SAN ANTONIO — The first words out of Ray Allen’s mouth on the subject were the Heat’s company line on the future when asked where things were headed in the wake of a Game 5 loss to the Spurs and the Heat being eliminated from the NBA Finals.
“I’m not even at that point yet,” when asked if he had considered retirement.
But Allen later told Brian Windhorst of ESPN he would get to that point in the coming days, that a big decision is looming.
“I’ve had a great career, I’m content with what I’ve done,” Allen said. “It’s hard to think past this moment. In the next couple of days I’ll think about it and see where my true heart lies.”
Allen, 38, has played 18 NBA seasons. He is an unrestricted free agent. While Heat coach Erik Spoelstra moved him into the starting lineup for Game 5, that was more of a desperation move because Mario Chalmers had fallen off the map. Allen played in 75 games and is one of the better conditioned athletes in league, if he wants to be a role player next season (in Miami or somewhere else) he could do it.
“One thing is for certain, to [make retirement decision] on my terms is the most important thing,” Allen said. “Whether that is me retiring, staying here or going somewhere else it will be on my terms. I’ve made it to this point and I felt great that I have the choice to make it for myself.”
Allen knows he doesn’t have a lot of years left, and he showed leaving Boston he is willing to leave a lot of money on the table to chase more rings.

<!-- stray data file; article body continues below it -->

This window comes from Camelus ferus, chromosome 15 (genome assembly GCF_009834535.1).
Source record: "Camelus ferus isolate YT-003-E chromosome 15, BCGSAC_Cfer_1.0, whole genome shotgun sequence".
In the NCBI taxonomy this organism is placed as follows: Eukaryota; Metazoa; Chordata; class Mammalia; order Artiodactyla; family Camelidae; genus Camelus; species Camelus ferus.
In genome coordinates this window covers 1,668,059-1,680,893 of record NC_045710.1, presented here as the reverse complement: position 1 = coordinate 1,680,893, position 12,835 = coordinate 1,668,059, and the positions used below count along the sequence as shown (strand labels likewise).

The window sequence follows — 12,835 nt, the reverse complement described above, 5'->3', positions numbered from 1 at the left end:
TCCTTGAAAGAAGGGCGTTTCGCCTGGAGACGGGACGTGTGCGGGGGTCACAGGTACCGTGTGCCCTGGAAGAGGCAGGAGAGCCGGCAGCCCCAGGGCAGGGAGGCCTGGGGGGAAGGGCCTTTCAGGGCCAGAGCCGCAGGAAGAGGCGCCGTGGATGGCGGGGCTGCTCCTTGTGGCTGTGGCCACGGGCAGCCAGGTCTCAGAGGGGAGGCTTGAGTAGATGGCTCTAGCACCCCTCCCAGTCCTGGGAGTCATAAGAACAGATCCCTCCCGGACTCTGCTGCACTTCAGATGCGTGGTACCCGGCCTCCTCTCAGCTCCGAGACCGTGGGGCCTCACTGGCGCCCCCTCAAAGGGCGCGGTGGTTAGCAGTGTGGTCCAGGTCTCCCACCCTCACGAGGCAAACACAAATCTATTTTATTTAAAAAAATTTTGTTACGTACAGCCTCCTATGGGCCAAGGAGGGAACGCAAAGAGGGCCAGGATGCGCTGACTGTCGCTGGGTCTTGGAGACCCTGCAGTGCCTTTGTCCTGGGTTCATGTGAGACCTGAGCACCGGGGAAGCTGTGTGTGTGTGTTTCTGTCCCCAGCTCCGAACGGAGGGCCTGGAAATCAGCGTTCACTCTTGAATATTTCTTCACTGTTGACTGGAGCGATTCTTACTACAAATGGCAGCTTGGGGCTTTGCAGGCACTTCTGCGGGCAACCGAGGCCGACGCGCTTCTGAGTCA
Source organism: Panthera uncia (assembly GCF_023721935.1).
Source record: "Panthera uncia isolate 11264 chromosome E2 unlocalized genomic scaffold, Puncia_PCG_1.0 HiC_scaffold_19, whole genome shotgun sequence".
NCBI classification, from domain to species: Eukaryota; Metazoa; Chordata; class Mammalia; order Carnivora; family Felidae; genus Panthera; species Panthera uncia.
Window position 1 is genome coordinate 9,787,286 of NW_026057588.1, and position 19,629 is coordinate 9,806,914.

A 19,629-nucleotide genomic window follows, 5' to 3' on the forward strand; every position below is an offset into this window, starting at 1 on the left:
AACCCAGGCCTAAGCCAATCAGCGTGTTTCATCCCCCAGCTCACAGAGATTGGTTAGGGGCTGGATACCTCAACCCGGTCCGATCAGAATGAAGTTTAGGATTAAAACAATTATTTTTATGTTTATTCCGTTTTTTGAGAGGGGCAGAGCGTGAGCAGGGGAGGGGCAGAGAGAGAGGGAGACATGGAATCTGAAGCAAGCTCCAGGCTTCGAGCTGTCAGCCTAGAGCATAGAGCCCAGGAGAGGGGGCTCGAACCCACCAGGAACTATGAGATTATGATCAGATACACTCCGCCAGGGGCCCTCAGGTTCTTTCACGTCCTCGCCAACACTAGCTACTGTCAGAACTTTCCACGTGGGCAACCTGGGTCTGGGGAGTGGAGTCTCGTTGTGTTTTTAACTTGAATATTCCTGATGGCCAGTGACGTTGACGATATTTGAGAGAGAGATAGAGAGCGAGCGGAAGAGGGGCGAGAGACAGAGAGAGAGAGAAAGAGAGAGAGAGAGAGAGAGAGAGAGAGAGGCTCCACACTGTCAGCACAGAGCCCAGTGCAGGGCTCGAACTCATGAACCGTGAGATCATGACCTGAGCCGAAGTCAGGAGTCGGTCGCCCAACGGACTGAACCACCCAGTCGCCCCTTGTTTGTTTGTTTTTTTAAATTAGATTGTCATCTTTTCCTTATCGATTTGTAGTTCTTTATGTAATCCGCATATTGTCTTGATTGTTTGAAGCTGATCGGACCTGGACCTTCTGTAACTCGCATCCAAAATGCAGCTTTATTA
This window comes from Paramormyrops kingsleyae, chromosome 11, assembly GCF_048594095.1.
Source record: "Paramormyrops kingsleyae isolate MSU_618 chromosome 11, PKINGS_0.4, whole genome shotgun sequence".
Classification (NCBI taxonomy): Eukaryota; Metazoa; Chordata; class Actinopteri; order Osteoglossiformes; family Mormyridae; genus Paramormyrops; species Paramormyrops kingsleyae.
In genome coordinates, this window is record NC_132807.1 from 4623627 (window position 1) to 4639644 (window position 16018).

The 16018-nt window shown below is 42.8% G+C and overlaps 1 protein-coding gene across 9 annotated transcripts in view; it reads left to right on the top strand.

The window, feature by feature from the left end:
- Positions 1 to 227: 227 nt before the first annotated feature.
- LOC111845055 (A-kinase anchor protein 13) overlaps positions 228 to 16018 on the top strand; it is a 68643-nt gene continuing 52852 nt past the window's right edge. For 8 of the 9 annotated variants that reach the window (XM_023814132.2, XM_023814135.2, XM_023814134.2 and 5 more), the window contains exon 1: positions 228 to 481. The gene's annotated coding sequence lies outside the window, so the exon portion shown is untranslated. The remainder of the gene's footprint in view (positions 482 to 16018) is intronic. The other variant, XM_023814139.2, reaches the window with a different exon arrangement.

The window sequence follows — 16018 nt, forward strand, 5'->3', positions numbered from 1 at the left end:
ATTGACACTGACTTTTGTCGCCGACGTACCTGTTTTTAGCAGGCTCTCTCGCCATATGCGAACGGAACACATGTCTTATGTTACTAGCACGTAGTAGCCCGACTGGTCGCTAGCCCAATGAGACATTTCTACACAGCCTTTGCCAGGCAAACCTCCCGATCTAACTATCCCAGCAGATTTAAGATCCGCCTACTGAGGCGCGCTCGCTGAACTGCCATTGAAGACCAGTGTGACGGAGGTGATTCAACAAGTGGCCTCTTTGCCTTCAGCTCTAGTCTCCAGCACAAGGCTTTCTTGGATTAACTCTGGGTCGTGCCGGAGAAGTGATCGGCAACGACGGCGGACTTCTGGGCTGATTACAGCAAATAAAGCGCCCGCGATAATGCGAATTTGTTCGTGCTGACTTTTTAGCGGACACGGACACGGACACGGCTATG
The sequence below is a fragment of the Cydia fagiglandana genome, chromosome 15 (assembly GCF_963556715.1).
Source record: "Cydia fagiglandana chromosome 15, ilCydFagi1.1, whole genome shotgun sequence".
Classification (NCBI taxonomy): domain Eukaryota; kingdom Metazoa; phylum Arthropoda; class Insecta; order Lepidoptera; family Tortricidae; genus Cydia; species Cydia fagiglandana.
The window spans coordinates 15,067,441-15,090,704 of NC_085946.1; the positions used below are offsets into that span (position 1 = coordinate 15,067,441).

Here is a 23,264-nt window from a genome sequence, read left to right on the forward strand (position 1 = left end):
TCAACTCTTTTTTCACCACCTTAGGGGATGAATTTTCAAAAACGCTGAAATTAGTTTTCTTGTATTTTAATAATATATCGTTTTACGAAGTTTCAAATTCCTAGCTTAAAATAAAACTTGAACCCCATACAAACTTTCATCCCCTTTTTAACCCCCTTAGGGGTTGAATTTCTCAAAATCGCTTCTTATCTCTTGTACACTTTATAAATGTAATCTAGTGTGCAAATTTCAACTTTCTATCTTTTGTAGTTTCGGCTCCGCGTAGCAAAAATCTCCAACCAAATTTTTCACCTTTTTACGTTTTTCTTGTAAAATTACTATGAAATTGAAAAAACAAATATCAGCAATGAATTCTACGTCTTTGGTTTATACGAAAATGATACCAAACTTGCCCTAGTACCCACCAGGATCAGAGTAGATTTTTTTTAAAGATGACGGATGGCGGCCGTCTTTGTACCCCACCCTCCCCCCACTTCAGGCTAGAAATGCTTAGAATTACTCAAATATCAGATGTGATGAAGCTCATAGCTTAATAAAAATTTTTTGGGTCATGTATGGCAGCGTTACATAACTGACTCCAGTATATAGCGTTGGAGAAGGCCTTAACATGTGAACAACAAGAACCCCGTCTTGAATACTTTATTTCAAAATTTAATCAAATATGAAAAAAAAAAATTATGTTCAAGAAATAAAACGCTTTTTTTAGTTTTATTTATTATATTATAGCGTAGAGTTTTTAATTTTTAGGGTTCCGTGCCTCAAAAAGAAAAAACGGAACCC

He just has to decide if he wants to continue that chase.
With so much focus in recent weeks being on NBA players speaking out on social issues, it’s worth remembering that Kareem Abdul-Jabbar has been one of the most vocal athletes in America on these things for decades. The Hall of Fame and all-time leading scorer in NBA history addressed the Democratic National Convention on Thursday evening, urging voters to vote for Hillary Clinton in November, and opened his remarks by introducing himself as Michael Jordan, because “Donald Trump couldn’t tell the difference.”
You can watch the video of his speech below:
In the weeks since Kevin Durant announced he was signing with the Golden State Warriors, we have yet to hear Russell Westbrook speak on his former teammate’s decision. This week, ESPN.com’s Royce Young indicated in a podcast interview that Durant was telling Westbrook and others in the days leading up to his decision that he was coming back to Oklahoma City. He later walked back his report, saying he misspoke. On Thursday, Durant himself told The Vertical‘s Shams Charania that he never said any such thing, or misled Westbrook or anyone else about his intentions.
“It’s false,” Durant told The Vertical on Thursday. “I didn’t say that – words about me telling Russell or Nick that I would stay or leave never came out of my mouth. We met as teammates, but no promises came out of it. In this day and age, I can’t control anything people claim out there. Someone can go out and say something random right now, and people will believe it.
“I never told Russell or Nick [Collison], ‘All right, guys, I’m coming back to the Thunder’ – and then a week later, I decide not to. Never happened. I don’t operate like that. I heard people say that story, but it’s not the truth.”
So that settles that.
CHICAGO (AP) The Chicago Bulls have signed guard Spencer Dinwiddie.
The Bulls acquired Dinwiddie in a trade with Detroit last month and waived him three weeks ago. He spent two years with the Pistons and appeared in 12 games last season, averaging 4.8 points and 13.3 minutes.
The Bulls announced the move Thursday.